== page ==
XML Sitemaps?

XML Sitemaps?
June 17, 2009

If search engine marketing is important to you, then one thing you will definitely want to make sure you have on your website is an XML Sitemap. So, why are they so important and what are they anyway?

XML feeds are a type of RSS feed. XML documents, at the most basic level, present data about one website for use on another website. In the case of RSS feeds, content from your website is presented and your customers can take that content from the RSS feed and put it on whatever website they wish to use (for instance, Google, Yahoo, an RSS aggregator or etc.). This works great for sharing blog content, calendar data, special offers, etc.

In the case of an XML Sitemap, you share data about the pages on your website specifically with search engines. This in turn helps search engines get a better understanding of your website. Once the search engines have a better understanding of your website, you get better rankings.

What kind of data is shared? Take a look at the XML sitemap for QW Consulting’s website. It looks like a lot of ugly code, but let me walk you through it because it isn’t that bad.

Within the sitemap, you’ll see a lot of statements that look something like this:

<url>
<loc>http://www.qwconsulting.com</loc>
<lastmod>2009-05-29</lastmod>
<changefreq>monthly</changefreq>
<priority>1.0</priority>
</url>

Everything in between the <url> and </url> tags is the information about one particular page on the website. Inside the url tags, you state the link to the page (inside <loc> and </loc>) – in this case, the home page. All the other data within the same url tags relate to that page. You have the date the page was last modified (inside <lastmod> and </lastmod>), a rough guide to how frequently the page changes (inside <changefreq> and </changefreq>) and what priority you give this page. The priority is relative to other pages on your site. In this case, the home page is the most important page on the site and, as a result, it gets a 1.0 priority (the highest priority possible – 0.0 is the lowest priority).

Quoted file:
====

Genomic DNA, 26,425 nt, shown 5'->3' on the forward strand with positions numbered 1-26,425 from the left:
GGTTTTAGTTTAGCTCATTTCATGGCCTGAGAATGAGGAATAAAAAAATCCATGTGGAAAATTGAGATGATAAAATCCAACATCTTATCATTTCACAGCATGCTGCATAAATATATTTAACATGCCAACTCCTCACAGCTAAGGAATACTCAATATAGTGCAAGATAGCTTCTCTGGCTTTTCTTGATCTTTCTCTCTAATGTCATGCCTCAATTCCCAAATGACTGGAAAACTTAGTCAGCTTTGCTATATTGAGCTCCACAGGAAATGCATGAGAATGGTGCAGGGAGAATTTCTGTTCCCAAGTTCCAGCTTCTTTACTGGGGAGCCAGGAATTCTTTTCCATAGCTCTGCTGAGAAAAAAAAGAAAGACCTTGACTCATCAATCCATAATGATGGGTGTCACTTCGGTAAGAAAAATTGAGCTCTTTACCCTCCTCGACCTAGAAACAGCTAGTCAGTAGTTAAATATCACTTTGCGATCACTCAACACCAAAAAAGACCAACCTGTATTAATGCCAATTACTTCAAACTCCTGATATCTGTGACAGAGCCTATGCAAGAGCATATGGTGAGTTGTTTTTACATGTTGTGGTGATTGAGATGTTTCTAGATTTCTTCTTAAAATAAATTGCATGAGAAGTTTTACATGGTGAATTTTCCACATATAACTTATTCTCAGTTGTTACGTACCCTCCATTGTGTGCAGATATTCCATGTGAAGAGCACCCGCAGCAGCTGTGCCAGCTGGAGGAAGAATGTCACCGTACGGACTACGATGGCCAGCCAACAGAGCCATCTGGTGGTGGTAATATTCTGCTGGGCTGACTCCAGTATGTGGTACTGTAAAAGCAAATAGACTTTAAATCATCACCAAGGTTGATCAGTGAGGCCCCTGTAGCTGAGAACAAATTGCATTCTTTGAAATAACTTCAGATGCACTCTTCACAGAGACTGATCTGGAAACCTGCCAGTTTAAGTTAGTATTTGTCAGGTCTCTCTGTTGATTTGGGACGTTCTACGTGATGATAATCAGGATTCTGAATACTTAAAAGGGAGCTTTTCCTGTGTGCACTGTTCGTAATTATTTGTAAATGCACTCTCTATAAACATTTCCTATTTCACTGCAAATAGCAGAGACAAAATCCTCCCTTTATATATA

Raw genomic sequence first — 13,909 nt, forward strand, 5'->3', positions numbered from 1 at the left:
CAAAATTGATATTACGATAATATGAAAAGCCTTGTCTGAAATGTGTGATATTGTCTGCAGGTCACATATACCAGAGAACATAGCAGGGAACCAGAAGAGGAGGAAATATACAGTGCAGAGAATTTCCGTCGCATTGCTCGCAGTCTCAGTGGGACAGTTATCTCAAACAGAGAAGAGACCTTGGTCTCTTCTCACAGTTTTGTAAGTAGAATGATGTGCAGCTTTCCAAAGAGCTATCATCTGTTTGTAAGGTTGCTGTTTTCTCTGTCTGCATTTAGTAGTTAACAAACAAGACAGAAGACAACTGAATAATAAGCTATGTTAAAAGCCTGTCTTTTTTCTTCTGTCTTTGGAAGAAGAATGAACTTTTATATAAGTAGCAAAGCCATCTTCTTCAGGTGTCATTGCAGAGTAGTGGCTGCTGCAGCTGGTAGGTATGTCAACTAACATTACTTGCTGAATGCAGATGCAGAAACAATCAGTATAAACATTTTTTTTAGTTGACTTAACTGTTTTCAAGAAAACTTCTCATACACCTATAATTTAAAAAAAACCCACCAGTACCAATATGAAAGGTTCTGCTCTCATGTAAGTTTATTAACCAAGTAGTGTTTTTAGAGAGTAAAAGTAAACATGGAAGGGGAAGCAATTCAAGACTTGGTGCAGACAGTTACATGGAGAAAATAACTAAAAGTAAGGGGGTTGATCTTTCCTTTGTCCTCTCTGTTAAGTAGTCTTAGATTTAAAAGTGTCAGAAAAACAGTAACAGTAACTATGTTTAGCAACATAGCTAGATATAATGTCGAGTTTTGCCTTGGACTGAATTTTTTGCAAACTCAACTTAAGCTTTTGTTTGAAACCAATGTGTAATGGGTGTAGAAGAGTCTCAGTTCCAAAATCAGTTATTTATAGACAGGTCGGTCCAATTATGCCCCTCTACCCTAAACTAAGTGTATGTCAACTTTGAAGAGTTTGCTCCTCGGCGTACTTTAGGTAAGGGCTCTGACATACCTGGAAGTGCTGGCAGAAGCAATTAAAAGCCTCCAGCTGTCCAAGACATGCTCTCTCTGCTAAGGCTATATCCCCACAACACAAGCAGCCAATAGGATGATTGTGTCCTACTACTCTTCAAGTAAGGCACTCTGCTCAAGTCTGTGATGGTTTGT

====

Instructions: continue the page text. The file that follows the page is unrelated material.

Once the search engines know that information, they have hints that tell their robots how best to crawl the website. The sitemap also helps search engines index pages that may not have links (or at least not a lot of links) on your website. For example, in a site recently developed by QW Consulting, Car Show Central, the links to car clubs, cruise ins and car clubs are only accessible behind a search form. This is fine for people but search engines cannot bypass that form to reach that data so the only way that search engines can access those links is by using the sitemap file.

At QW Consulting, an XML sitemap is included without every website developed. If you want to learn more, or setup an XML sitemap on your website, contact me today.

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